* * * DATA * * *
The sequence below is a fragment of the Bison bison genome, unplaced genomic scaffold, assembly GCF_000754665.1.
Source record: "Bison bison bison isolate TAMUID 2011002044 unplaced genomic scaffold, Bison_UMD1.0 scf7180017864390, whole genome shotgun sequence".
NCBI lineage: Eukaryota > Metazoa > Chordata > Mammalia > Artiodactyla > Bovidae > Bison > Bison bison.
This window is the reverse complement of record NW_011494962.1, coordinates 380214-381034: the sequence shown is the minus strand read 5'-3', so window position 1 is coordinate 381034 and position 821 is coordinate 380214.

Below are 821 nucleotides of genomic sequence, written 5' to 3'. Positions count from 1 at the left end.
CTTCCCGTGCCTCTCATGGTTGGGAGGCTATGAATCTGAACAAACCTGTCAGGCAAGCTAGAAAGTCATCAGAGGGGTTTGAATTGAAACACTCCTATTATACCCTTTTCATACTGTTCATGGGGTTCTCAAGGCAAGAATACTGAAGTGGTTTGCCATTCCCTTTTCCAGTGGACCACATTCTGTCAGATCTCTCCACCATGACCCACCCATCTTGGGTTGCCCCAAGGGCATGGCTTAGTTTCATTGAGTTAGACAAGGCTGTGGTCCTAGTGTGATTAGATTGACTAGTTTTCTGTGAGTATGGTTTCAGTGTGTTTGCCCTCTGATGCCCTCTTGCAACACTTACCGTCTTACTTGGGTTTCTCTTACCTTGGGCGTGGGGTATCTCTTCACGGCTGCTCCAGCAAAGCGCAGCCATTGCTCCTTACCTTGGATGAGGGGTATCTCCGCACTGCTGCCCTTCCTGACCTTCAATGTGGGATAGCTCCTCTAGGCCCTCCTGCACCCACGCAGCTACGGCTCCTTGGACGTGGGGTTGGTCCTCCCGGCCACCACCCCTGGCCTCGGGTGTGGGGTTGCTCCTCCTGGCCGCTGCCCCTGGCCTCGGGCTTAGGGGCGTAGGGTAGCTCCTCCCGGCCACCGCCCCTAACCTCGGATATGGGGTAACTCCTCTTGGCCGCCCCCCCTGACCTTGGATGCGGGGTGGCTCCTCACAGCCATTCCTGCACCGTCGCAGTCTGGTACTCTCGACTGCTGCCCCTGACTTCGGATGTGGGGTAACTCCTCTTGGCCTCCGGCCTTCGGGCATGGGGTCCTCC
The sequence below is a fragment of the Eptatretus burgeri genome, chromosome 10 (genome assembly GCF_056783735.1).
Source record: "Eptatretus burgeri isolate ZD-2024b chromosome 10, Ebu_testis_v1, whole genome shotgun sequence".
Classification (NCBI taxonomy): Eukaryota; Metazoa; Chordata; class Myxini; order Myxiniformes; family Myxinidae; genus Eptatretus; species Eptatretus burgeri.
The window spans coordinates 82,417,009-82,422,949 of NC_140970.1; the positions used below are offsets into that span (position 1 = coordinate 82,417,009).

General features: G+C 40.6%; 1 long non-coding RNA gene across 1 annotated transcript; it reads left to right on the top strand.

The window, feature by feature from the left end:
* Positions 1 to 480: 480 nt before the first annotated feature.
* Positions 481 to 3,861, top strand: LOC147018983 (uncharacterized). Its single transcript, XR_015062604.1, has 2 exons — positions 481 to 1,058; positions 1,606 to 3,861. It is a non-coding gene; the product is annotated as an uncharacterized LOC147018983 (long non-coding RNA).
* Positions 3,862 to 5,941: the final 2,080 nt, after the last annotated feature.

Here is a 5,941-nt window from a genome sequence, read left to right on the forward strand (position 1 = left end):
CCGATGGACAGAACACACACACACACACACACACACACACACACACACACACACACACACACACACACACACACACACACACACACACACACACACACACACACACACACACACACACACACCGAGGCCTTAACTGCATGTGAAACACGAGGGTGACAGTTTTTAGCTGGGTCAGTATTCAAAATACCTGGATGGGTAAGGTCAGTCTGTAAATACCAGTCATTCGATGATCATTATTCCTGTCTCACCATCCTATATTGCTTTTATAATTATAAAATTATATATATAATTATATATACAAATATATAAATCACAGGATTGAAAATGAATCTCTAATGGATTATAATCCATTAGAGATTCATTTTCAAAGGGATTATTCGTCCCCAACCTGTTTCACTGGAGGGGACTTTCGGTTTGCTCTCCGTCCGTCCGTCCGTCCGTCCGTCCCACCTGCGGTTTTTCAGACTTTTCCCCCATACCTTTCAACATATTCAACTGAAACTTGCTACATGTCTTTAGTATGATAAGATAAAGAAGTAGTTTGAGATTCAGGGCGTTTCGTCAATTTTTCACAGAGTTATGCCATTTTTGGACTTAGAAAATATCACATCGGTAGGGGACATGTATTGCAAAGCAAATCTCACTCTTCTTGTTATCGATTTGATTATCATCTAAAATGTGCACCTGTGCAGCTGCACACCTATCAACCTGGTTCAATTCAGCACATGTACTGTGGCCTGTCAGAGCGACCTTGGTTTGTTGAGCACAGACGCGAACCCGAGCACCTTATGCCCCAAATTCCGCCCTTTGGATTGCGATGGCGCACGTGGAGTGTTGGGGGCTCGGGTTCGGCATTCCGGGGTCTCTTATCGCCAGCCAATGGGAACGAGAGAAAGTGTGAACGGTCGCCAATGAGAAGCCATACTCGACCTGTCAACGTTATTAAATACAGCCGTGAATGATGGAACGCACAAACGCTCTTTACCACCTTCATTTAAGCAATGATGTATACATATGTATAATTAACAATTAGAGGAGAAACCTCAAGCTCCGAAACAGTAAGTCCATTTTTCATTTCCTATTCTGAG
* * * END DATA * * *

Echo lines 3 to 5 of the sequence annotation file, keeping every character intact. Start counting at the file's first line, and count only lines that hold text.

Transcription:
NCBI lineage: Eukaryota > Metazoa > Chordata > Mammalia > Artiodactyla > Bovidae > Bison > Bison bison.
This window is the reverse complement of record NW_011494962.1, coordinates 380214-381034: the sequence shown is the minus strand read 5'-3', so window position 1 is coordinate 381034 and position 821 is coordinate 380214.

Below are 821 nucleotides of genomic sequence, written 5' to 3'. Positions count from 1 at the left end.